Vulvar Vestibulitis: Challenges in Diagnosis and Treatment
“Localized vulvar pain syndrome is a persistent vulvar pain that can be consistently & precisely localised to the vulvar vestibule during physical examination, has no identifiable cause, & has been present for at least three months. This syndrome has previously been referred to as vulvodynia, vestibulodynia, vulvar vestibulitis, & focal vulvitis” 
This terminology confuses patients, and in many cases, general practitioners only have a rudimentary knowledge of the symptoms and conditions within this field. And this is why, in order to get an accurate diagnosis, and find out about the latest cutting-edge treatments, it is essential to see a Vulva Pain Specialist. Patients need to know that in a nutshell: “Vulvar vestibulitis, also known as VVS, is a type of vulvodynia, or pain around the vulva – the sex organs outside a woman’s body. The pain is in your vestibule, the part of your vulva around the opening of your vagina. It can cause redness and irritation of the skin and pain in the glands inside the skin” .
Getting a Correct Diagnosis
This should be the first course of action, which will take you on your way to recovery. Only visit an experienced Vulva Pain Specialist who has a track record in the field. Of note: “there are two main types of VVS: primary and secondary. If you have the primary type, you experience pain when you first use tampons, need a vaginal exam with a speculum, or start being sexually active. The secondary type begins after you’ve had sex without pain for a some time” .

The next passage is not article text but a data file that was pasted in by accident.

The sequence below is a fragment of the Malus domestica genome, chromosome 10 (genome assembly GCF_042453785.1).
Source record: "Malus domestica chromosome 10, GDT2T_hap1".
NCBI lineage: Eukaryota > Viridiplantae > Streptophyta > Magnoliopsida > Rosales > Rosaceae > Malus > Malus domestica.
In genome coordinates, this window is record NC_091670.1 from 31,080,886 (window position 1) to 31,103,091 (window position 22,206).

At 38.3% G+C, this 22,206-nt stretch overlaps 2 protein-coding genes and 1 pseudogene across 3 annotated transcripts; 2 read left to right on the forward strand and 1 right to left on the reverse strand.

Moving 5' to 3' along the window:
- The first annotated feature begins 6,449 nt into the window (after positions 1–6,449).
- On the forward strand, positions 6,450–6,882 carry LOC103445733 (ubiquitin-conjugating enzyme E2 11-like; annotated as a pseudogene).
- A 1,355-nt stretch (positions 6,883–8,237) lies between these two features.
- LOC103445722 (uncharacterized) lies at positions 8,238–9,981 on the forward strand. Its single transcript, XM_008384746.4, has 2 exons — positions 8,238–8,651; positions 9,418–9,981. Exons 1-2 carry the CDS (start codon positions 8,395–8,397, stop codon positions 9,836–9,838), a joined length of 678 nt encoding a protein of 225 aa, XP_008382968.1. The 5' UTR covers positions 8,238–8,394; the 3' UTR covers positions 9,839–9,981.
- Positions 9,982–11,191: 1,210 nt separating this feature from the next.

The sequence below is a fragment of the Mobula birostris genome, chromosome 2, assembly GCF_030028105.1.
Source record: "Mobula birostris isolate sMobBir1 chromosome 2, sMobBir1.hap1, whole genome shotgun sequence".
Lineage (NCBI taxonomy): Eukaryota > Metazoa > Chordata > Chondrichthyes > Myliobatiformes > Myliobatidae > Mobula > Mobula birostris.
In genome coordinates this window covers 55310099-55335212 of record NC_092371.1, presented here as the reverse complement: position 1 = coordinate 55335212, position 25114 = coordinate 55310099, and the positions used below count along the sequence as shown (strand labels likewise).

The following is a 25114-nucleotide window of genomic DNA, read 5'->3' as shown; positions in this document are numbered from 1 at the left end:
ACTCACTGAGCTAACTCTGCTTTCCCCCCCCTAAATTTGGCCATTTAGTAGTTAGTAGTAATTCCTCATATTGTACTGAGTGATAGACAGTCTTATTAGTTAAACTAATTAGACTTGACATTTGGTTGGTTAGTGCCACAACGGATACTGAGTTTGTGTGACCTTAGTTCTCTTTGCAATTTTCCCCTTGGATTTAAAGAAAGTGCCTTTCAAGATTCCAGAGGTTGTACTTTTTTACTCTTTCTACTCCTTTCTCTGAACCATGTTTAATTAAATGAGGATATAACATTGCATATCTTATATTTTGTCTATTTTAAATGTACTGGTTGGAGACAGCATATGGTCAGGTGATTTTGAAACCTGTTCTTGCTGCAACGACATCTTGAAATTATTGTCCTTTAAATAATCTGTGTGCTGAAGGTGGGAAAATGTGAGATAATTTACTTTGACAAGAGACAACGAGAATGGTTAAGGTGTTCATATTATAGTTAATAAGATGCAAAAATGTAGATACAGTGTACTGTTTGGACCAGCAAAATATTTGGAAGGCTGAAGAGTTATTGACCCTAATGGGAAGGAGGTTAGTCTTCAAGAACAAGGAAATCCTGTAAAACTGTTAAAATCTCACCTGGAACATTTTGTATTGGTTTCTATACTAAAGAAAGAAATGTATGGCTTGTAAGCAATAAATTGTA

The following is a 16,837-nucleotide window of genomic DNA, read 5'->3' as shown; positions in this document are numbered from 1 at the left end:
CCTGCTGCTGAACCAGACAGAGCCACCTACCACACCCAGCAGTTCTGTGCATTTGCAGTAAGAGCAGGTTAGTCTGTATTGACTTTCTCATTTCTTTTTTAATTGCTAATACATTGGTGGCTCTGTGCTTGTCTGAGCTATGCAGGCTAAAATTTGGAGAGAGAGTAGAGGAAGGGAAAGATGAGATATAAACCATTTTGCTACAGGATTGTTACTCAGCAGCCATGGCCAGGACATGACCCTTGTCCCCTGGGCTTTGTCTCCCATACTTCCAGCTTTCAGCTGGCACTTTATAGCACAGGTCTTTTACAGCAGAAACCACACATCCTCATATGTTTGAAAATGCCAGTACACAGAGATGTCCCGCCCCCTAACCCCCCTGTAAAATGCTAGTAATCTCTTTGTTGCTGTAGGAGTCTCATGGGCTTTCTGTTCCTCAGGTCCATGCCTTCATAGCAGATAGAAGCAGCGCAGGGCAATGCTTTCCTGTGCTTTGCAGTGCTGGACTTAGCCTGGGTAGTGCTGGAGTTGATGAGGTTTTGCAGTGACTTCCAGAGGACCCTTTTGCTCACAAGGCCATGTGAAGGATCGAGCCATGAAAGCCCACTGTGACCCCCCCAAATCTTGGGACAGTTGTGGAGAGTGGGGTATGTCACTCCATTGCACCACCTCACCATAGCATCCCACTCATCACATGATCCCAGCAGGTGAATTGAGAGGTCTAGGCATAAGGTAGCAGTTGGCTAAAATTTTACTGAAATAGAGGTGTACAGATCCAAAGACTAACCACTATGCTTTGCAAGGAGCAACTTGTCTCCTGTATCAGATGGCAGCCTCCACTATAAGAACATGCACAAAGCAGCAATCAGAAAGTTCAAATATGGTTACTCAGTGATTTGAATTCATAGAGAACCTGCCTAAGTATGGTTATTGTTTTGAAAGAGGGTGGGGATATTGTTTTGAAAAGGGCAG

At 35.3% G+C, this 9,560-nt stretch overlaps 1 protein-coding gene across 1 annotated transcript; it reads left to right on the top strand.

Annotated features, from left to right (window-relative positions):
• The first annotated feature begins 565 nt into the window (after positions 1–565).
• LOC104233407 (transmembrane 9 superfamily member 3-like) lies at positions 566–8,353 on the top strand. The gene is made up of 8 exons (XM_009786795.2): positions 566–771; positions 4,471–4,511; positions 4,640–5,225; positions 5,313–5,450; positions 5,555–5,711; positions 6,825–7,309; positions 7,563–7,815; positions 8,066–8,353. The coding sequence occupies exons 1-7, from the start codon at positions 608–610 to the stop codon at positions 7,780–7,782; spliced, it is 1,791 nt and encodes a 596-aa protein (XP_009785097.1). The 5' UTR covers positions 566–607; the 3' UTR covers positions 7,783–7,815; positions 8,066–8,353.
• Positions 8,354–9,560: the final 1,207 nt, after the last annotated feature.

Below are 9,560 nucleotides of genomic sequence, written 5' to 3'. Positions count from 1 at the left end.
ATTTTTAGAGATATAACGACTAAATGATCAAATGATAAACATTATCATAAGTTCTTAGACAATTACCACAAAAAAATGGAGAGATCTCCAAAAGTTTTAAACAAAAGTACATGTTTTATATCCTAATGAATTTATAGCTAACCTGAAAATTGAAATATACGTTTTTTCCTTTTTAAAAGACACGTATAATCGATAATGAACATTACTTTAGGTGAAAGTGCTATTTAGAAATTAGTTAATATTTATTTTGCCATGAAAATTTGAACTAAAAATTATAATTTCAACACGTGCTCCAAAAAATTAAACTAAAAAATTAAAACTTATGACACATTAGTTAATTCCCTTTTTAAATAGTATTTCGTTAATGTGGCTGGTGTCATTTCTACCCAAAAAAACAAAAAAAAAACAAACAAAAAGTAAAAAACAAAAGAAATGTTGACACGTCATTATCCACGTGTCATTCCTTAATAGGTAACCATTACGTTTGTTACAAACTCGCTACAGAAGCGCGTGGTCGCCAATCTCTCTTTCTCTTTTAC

During your consultation, your Vulva Pain Specialist will review your medical notes, conduct an examination (unless you are having an online consultation), and ask you various questions. The latter will include asking you whether you have had any of the following vulva vestibulitis symptoms:
•Pain from pressure (such as touch, tight clothes, working out, cycling, and sitting)
•Pain from inserting a tampon or having sex
•A sensation of burning
•Feeling as though your skin is raw
•Urinating more than usual, or suddenly feeling as though you have to pass water
•An irritating or strange vaginal discharge
•Small red spots just inside your vagina opening (around the vestibular glands) .
Once the Pain Specialist has gathered all the information, he/she will then discuss a Personalised Treatment Plan. This is designed to get you on the road to recovery as soon as possible.
. Iglesia, C. (2020). “Clinical manifestations and diagnosis of vulvodynia (vulvar pain of unknown cause).” UpToDate.
. Cassoobhoy, A. (2020). “Vulvar Vestibulitis.”